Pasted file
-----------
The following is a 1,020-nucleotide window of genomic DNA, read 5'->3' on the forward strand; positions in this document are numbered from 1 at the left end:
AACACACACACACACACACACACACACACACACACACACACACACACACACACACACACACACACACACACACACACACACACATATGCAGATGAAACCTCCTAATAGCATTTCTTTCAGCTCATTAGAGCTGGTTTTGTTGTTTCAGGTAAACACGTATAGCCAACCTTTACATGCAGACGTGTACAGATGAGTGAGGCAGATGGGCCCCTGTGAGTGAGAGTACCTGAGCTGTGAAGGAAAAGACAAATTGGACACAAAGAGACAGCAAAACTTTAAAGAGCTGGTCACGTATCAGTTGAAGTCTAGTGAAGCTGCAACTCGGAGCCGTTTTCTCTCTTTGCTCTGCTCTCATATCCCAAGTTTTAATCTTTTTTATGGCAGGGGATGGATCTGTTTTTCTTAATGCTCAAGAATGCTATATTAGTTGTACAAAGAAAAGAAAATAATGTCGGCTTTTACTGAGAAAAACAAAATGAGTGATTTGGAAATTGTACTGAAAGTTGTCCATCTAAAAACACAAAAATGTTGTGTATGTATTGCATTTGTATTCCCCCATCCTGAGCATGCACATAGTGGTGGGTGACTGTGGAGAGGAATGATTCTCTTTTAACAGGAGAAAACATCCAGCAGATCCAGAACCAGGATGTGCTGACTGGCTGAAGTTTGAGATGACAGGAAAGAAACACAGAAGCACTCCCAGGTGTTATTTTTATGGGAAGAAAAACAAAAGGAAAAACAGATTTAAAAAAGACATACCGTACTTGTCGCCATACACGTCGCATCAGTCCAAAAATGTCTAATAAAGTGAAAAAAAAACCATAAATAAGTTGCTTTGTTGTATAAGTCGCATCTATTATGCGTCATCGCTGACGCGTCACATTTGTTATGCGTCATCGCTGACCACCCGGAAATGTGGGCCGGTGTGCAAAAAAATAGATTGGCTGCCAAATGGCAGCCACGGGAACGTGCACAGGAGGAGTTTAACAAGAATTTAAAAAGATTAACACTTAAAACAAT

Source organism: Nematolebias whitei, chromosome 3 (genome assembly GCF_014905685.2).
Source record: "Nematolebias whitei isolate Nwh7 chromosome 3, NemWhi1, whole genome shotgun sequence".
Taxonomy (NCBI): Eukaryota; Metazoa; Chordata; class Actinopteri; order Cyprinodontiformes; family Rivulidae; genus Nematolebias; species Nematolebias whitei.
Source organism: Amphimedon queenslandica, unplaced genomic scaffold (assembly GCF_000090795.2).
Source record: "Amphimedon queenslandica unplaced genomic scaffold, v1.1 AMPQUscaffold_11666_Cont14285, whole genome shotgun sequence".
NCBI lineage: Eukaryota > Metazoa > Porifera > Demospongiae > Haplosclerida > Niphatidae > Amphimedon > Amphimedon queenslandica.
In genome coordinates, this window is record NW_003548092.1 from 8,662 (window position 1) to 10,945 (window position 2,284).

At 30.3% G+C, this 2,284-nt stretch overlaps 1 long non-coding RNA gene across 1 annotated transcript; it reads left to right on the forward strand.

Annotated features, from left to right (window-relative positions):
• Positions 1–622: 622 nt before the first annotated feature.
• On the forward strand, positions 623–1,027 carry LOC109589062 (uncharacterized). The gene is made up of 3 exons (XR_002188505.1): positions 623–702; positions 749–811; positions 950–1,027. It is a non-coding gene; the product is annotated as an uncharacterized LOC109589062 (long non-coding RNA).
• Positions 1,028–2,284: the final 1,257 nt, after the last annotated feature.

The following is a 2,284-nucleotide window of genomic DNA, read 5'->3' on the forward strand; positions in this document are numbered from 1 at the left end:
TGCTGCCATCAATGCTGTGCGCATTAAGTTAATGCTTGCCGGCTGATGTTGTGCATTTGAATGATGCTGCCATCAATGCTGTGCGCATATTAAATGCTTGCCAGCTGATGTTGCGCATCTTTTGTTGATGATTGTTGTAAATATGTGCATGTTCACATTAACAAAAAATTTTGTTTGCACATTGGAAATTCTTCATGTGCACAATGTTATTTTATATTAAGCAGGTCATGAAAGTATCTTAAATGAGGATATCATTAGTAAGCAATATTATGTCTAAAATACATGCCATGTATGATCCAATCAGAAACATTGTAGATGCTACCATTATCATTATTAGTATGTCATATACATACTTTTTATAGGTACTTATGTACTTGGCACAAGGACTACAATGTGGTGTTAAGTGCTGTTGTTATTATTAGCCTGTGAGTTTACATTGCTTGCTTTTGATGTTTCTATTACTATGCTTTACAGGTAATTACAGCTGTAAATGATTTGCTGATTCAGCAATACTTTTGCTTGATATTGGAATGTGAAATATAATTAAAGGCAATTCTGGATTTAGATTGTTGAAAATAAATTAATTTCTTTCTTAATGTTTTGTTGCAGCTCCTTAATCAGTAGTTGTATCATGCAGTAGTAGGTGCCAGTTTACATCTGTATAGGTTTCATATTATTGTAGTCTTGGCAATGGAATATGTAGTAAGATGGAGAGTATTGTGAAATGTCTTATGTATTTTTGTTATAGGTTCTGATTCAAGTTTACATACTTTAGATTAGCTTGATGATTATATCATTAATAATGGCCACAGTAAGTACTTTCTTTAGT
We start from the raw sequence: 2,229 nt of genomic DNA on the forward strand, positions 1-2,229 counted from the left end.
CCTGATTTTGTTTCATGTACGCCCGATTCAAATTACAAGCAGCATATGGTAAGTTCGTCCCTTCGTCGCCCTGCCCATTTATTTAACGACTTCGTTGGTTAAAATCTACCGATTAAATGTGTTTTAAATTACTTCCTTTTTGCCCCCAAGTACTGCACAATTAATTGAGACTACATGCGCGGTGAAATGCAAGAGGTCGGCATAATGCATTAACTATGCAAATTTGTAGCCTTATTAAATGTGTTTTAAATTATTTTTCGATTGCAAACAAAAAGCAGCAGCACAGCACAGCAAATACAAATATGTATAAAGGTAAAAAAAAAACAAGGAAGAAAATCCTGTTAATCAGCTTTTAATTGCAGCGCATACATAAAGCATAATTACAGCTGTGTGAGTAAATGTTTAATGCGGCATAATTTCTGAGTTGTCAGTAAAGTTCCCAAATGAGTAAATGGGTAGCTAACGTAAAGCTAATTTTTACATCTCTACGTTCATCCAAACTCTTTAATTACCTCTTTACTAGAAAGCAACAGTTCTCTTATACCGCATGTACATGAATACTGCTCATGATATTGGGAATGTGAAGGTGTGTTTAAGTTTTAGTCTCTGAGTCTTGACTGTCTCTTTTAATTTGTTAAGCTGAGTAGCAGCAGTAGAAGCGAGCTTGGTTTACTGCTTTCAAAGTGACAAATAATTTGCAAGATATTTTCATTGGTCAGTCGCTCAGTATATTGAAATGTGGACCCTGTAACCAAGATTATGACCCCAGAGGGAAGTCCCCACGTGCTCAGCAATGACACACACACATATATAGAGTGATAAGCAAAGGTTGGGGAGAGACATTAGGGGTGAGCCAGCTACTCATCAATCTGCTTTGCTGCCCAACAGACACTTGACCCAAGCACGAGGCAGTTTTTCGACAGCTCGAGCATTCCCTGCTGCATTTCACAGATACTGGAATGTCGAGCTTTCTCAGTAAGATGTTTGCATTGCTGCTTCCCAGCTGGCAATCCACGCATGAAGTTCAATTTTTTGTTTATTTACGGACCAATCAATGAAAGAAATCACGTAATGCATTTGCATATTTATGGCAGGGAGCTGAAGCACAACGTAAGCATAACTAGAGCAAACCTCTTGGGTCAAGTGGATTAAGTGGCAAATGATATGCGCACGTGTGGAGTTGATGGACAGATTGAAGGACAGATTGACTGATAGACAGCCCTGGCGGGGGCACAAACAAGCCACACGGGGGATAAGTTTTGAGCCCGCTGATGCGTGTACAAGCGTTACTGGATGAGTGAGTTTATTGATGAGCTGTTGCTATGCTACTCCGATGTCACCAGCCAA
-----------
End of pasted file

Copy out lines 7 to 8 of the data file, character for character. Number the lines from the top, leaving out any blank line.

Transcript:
Source record: "Amphimedon queenslandica unplaced genomic scaffold, v1.1 AMPQUscaffold_11666_Cont14285, whole genome shotgun sequence".
NCBI lineage: Eukaryota > Metazoa > Porifera > Demospongiae > Haplosclerida > Niphatidae > Amphimedon > Amphimedon queenslandica.